Regional clearing and freight forwarding firms are seeking to improve the professionalism of their operations through a model bill on clearing and freight forwarders industry in the East African Community region.
This comes at a time, when there is need to promote economic diversification and industrialisation by linking economies and a need for a strong and organised customs clearing and freight forwarding community in the region.
The bill was developed through an initiative by the Federation of East African Freight Forwarders Associations (FEAFFA), in partnership with the revenue authorities and Japan International Co-operation Agency. (JICA).
Under the lead of the Federation of East African Freight Forwarders Association (FEAFA), a model bill on self-regulation was initiated and developed in collaboration with various stakeholders to overcome challenges that are hindering the industry.
According to Fred Seka, president of FEAFFA, even though the industry has been championing professionalism through a number of activities such as training, code of conduct, regional accreditation framework, among others, there is need to self-regulate the industry.
“Self-regulation is all about regulation of the professionals involved in customs agents and freight forwarders. As we all know, some challenges can’t be solved without having a specific legal framework put in place.”
Clement Bukulu, the chairman, Rwanda Freight Forwarders Association also added that, the draft law (self-regulation) is an important mechanism for governing industry practises with multiple benefits all stakeholders and shareholders.
“Establishment of mutual recognition arrangements in the East African Community region, enhancing professionalism, quick support and advocacy, enhancing trust among industry players.” Among other benefits he reiterated.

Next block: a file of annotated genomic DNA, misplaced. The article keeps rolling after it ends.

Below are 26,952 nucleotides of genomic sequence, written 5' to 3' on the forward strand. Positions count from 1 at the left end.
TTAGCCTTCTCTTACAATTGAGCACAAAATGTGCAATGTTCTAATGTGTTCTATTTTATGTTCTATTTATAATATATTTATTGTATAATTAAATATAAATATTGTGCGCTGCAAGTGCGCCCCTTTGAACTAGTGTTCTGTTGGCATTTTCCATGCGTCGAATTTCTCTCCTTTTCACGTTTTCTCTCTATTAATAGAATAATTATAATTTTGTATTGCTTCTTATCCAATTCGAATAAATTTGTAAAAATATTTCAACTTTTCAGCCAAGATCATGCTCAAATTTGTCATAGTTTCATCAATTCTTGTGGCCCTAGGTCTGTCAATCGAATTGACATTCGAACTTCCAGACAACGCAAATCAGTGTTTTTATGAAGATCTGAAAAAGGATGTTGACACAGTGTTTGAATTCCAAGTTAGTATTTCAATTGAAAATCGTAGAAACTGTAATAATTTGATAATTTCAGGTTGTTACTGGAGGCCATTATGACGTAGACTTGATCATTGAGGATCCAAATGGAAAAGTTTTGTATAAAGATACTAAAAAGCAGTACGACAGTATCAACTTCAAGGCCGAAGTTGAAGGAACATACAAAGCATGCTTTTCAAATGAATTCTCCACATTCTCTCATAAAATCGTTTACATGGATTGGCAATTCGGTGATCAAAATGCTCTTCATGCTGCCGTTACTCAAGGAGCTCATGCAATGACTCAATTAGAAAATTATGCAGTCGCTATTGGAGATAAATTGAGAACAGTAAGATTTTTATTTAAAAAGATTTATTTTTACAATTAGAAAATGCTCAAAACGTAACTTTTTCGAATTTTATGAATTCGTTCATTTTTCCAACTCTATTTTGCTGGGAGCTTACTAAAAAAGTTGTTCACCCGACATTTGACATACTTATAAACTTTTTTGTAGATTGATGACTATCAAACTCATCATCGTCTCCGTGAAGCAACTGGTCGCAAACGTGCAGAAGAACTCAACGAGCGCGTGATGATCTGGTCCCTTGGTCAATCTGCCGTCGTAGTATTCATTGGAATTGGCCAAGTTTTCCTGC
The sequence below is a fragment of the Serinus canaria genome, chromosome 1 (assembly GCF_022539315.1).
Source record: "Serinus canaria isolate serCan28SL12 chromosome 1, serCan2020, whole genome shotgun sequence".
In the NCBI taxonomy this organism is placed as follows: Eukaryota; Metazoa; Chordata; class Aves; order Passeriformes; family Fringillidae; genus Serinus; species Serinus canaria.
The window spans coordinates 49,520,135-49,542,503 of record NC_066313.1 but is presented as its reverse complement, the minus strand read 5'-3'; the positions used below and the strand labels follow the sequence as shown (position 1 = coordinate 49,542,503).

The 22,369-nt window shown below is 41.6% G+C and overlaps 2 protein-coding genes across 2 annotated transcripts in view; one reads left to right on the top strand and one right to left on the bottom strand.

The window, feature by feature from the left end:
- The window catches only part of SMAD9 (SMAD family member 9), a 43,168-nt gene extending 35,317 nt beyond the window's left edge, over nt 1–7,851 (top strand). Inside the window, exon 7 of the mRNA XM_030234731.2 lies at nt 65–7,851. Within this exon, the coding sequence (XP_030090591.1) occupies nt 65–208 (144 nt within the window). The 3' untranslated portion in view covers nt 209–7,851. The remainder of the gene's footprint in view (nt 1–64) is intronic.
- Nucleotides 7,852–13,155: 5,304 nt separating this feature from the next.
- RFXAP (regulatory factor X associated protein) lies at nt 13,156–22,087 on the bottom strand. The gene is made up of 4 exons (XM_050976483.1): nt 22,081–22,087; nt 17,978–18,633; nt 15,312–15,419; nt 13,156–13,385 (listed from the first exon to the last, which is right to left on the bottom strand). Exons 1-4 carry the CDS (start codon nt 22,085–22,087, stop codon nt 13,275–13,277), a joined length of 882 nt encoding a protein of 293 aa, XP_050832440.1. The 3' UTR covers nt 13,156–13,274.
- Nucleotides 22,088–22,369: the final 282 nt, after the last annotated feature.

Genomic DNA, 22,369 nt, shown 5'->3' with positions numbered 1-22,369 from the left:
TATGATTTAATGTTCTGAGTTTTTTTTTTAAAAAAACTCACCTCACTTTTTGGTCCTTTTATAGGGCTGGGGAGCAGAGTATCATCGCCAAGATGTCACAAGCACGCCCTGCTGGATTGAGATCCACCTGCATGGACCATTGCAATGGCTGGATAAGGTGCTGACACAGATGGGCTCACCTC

The Government has already drafted the national bill and it is ready to be submitted to the concerned authorities, and more than 7000 thousand operators have benefited from the capacity development for international trade facilitation in the region.
Why self-regulation is important.
“Today, all of us know that the role played by both customs and also the clearing and forwarding agents in ensuring fast and reliable logistics and supply chain is critical in the current globalised business environment, especially now that AFCFTA has been ratified” Yoko Konishi, JICA expert said.
She also pointed out that, the professional service delivery by the agents will ensure quality services to the customers and subsequently facilitate improved trade environment and revenue collection for the country.
Rosine Uwamariya, the Customs Operations Manager at Rwanda Revenue Authority, challenged the sector’s performance.
For instance, she said, in 2018, Rwanda was ranked the 57th out of 163 countries, and in particular the freight forwarders had 2.9 out of 5 according to the World Bank Index.
“With your self-regulation initiative, we expect that the established mechanism will ensure uniformity in standards, professionalism, quality of service and work ethics among the agents which will give more efficiency in the trade logistics and also facilitate trade and investment in East Africa.” She said noting that there is need to move the national process faster, rallying the entire industry to support the sector.
However, she also commended JICA’s partnership in the sector for being supportive and ensuring that the sector keeps its momentum.
John Mathenge, technical advisor at FEAFFA, said, a self-regulatory body will not only enhance professionalism in delivery of freight forwarding services, but also enhance compliance to rules and regulations, protect consumers of our services, become accountable as a sector, become more competitive, promote growth and development of the sector.